Finding a surrogate in Canada takes some effort and intended parents can be tempted to fall in love with the first surrogate they meet. To make sure that you stay true to your ideals, I suggest that you make a list of non-negotiable items before you meet your first surrogate, so that you will be less tempted to stray from your vision.
The following questions can help you identify a list of your most important criteria:
1. Where does the surrogate live?
Think about how much or how often you want to be involved in the pregnancy. If you want to attend each medical appointment, or see the surrogate frequently, you should choose a surrogate who lives within driving distance of your home. If you are satisfied to rely on Skype, telephone calls, emails and text messages for communication, you can expand the search to include other provinces. There are certainly other questions to ask about which provinces are surrogacy friendly, and I’ve written about them in another blog post which you can read here.
2. Is the surrogate experienced?
When I started drafting surrogacy agreements over 20 years ago, intended parents took great comfort in working with a surrogate who had previously successfully acted as a surrogate. The worry then was always about whether or not the surrogate could or would give up physical custody of the baby. Over 2,000 surrogacies later, relinquishing custody just isn’t a concern. An experienced surrogate will know exactly how she wants things to happen, and that can help streamline the process, but a first time surrogate will also have her charms, including a great sense of optimism. Surrogacy experience does not need to be an an important factor in choosing a surrogate, but having a surrogate who has had uncomplicated, full term pregnancies is crucial.
3. Does the surrogate have a strong support network?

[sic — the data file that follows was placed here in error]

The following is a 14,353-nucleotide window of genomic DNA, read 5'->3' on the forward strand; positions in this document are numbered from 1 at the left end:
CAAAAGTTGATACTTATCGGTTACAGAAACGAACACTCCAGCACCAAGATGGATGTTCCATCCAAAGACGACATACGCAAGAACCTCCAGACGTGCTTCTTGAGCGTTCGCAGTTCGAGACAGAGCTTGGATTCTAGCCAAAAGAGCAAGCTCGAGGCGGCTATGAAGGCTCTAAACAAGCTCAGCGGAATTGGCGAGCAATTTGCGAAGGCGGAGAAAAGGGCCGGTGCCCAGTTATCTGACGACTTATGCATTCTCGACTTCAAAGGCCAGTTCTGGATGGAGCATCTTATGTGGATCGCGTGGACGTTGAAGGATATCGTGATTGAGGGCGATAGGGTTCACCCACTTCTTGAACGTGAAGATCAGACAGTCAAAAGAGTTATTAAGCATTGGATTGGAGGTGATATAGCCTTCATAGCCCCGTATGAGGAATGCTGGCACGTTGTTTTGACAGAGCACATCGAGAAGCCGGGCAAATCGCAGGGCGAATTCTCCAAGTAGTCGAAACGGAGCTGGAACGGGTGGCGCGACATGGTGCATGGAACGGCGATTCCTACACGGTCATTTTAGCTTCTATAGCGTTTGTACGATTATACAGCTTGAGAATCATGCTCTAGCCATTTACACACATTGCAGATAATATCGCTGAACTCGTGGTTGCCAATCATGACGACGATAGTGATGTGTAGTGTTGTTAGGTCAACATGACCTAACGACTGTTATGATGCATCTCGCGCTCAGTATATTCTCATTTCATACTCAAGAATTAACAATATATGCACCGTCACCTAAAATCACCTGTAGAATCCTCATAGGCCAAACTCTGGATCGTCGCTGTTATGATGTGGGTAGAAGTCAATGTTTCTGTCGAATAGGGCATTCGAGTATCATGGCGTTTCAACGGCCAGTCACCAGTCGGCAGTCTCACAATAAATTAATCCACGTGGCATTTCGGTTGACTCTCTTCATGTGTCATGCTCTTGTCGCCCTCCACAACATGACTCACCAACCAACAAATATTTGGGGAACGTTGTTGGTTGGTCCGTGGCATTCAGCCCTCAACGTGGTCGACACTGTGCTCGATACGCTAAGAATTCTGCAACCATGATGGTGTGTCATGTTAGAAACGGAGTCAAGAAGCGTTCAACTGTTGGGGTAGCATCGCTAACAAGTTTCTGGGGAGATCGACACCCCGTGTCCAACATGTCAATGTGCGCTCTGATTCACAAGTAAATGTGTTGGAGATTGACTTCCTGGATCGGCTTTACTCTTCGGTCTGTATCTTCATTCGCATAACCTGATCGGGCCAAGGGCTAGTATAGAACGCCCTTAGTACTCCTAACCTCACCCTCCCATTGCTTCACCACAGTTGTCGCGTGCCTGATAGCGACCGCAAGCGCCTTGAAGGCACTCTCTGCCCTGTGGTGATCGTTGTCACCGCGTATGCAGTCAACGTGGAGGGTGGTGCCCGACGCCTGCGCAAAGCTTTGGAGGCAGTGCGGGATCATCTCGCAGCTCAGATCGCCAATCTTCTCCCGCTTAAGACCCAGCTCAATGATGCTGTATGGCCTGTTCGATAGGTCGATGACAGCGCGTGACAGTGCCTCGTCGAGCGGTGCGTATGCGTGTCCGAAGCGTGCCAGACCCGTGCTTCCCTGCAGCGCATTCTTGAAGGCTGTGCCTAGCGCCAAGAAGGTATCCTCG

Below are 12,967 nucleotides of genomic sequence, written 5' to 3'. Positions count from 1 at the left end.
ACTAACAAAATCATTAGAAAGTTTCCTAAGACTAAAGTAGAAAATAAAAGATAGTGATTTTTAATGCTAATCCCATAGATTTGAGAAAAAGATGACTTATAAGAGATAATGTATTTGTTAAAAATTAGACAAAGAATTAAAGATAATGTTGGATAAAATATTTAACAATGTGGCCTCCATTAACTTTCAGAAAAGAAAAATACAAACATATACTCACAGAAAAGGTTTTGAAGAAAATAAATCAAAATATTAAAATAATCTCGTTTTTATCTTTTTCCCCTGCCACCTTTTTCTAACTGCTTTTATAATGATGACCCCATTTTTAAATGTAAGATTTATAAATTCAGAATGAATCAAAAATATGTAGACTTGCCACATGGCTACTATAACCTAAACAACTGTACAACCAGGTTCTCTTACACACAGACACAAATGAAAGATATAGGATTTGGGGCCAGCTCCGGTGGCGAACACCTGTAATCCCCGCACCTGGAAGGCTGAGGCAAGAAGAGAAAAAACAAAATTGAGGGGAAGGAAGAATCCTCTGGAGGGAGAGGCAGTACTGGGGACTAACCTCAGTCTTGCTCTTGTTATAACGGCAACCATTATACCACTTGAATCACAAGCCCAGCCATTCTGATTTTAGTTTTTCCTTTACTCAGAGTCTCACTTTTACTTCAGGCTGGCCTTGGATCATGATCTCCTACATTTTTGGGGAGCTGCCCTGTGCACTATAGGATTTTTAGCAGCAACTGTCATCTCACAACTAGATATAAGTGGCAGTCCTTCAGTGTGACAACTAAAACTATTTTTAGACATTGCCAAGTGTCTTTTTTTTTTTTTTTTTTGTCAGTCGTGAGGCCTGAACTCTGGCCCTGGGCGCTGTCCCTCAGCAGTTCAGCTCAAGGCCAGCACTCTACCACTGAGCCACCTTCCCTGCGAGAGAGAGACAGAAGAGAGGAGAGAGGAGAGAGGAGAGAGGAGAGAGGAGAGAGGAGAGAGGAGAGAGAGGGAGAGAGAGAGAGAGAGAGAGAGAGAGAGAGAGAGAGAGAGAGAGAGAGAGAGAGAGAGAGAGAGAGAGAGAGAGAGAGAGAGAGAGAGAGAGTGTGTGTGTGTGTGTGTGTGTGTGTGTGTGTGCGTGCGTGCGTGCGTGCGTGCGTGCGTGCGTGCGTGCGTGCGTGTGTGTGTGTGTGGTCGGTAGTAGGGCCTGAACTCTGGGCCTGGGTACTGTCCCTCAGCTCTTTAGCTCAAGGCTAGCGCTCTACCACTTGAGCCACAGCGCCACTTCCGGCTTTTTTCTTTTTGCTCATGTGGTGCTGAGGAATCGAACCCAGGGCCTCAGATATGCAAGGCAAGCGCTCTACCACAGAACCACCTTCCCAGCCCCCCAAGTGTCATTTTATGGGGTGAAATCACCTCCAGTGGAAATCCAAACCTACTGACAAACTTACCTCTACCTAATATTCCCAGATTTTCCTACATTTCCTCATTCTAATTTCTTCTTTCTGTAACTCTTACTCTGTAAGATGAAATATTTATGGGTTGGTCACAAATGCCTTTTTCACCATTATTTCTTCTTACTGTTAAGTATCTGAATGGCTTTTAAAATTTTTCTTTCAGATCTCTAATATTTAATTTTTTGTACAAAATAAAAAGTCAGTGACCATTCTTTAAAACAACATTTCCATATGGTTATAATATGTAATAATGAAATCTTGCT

Support for the surrogate is crucial, and the Intended Parent(s) cannot be a surrogate’s sole source of support. If a surrogacy agency is involved, the agency’s support network will be very helpful and informative, but the surrogate will likely turn to her friends and family for daily support. Support in this context can be more than emotional support: is there someone who can walk the dog when she has to attend at a medical appointment, or is there someone who can go to the appointment with her? If the surrogate doesn’t have that kind of support, her journey will be more difficult, and so will yours.
4. Is she excited?
One of the important roles filled by the counsellor and the surrogate’s lawyer is to ensure that she is acting freely and voluntarily and without duress. It is important for a surrogate to be proceeding for the right reasons, and not because of financial need or other external pressure. At an early stage, the easiest way to gauge the surrogate’s motivation is by seeing her excitement. A surrogate who really wants to carry a baby for an intended parent will be positive and excited. It’s a good sign.
5. Does the surrogate expect to work with an obstetrician or a midwife?
At the beginning of a surrogacy journey, most intended parents can’t see past the first positive surrogacy test but it is important to ensure that you and the surrogate have the same vision for the pregnancy. If a surrogate’s children were delivered by a midwife, she may wish to be under a midwife’s care again. Think about whether or not you are comfortable with pre-natal care being offered by a midwife alone, or if the care of an obstetrician is crucial. It may seem like a small point, but people feel strongly about it and if your vision isn’t flexible, make sure you choose a surrogate whose ideas align with yours.
There are many questions to ask at the beginning of a surrogacy journey, and these are just a few to get you started. Let me know if you’d like to see future posts to continue the conversation.